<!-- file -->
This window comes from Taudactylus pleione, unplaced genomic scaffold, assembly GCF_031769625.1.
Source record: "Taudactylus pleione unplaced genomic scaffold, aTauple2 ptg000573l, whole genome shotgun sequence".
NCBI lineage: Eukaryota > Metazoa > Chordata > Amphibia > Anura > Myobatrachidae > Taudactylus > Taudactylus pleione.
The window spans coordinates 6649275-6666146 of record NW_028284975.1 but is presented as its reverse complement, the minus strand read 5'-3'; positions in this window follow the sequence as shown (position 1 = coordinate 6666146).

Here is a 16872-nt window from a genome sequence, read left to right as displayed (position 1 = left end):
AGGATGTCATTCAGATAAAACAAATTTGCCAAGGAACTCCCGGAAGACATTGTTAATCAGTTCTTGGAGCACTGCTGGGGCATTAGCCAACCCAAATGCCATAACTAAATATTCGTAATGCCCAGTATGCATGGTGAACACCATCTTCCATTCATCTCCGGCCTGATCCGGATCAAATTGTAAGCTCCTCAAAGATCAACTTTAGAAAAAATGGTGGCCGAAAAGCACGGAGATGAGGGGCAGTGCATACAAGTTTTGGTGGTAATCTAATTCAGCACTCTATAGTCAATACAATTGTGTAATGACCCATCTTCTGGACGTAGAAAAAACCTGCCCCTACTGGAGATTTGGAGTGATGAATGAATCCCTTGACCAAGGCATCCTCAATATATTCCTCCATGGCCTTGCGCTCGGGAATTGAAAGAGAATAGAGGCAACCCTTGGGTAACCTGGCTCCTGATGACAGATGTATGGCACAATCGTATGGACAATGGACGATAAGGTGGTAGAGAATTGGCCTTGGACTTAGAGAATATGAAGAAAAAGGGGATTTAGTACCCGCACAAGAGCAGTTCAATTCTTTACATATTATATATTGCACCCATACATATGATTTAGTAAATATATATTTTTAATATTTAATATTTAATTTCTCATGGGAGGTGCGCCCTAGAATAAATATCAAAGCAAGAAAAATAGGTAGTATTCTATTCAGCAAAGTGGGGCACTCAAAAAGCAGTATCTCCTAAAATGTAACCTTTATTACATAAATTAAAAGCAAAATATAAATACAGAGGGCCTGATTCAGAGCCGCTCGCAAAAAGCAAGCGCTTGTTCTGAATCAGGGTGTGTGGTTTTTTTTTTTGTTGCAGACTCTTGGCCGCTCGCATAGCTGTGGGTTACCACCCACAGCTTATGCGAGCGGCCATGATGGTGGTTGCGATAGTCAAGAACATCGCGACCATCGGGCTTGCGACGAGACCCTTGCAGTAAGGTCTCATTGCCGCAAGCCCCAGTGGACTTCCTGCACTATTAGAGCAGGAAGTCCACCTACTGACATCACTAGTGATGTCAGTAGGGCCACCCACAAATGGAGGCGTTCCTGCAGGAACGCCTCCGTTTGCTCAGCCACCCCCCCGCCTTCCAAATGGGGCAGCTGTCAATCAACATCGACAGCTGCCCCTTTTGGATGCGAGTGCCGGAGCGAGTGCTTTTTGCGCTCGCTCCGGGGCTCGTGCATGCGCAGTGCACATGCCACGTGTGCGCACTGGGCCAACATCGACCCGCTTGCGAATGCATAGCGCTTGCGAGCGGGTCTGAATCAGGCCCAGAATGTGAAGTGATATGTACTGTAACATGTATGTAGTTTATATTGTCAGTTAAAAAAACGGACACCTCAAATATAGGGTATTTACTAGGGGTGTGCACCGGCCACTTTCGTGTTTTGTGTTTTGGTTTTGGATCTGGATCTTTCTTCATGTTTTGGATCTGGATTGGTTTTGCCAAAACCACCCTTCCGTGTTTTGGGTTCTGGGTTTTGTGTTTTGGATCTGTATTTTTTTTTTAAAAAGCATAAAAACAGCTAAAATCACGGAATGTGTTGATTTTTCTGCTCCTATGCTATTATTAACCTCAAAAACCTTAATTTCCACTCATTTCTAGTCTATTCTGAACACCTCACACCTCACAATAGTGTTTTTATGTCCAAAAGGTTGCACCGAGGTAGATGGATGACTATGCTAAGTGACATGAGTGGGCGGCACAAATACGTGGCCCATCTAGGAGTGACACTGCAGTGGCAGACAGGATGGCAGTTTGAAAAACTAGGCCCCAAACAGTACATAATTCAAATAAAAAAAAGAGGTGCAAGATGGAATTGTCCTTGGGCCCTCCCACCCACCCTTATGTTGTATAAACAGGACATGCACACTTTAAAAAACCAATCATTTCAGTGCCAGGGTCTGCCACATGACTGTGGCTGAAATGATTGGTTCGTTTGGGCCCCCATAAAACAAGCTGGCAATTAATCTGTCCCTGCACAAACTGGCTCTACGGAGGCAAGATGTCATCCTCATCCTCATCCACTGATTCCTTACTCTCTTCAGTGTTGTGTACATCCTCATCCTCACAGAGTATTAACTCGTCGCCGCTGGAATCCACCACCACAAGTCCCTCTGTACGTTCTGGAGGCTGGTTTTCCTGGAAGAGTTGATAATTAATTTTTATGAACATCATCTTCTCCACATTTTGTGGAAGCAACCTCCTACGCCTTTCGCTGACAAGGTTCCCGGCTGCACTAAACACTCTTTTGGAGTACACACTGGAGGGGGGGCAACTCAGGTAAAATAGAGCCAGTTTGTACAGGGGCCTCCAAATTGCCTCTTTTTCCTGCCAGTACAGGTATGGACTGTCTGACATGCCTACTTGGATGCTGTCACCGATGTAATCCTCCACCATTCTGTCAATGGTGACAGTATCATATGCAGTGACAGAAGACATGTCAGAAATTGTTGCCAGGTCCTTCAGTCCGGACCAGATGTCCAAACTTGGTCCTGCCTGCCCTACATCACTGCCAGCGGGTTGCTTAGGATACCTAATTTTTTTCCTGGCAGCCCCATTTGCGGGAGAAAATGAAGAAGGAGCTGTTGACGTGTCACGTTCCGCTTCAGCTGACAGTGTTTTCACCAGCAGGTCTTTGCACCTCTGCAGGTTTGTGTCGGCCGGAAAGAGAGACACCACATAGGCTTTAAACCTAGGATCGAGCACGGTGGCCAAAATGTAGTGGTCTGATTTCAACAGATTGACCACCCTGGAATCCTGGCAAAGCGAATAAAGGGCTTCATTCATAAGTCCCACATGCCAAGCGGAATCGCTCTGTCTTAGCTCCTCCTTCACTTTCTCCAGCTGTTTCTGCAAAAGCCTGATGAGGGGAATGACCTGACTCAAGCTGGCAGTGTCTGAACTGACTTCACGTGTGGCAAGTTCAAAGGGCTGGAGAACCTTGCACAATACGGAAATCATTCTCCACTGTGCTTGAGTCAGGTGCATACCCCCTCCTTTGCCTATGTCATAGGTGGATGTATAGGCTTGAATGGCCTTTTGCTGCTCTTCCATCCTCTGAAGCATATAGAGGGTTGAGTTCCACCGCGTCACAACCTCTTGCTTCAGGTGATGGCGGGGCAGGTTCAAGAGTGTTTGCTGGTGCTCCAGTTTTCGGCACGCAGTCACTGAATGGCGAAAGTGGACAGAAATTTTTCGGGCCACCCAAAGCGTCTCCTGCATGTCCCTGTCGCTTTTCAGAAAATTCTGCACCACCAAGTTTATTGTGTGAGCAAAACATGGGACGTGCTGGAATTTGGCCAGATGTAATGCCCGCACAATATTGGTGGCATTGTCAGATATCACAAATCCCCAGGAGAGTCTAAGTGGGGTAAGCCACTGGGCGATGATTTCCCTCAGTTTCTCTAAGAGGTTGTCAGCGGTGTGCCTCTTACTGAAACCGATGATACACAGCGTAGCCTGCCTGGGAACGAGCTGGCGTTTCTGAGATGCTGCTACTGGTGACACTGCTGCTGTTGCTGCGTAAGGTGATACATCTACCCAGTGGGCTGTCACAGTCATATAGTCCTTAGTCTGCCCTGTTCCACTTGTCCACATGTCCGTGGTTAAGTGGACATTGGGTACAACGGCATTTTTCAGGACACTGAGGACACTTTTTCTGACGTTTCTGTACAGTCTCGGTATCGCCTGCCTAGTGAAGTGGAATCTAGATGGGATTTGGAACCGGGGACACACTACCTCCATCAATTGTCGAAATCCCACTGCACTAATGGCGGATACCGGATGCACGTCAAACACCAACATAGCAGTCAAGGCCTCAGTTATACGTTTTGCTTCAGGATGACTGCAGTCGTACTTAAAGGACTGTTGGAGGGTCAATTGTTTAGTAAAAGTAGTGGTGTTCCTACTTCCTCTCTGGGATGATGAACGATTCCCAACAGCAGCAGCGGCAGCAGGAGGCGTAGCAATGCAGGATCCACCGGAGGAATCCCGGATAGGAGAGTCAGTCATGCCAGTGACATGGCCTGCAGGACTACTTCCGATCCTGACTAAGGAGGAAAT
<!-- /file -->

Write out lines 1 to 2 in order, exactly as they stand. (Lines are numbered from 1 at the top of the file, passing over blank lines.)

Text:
This window comes from Taudactylus pleione, unplaced genomic scaffold, assembly GCF_031769625.1.
Source record: "Taudactylus pleione unplaced genomic scaffold, aTauple2 ptg000573l, whole genome shotgun sequence".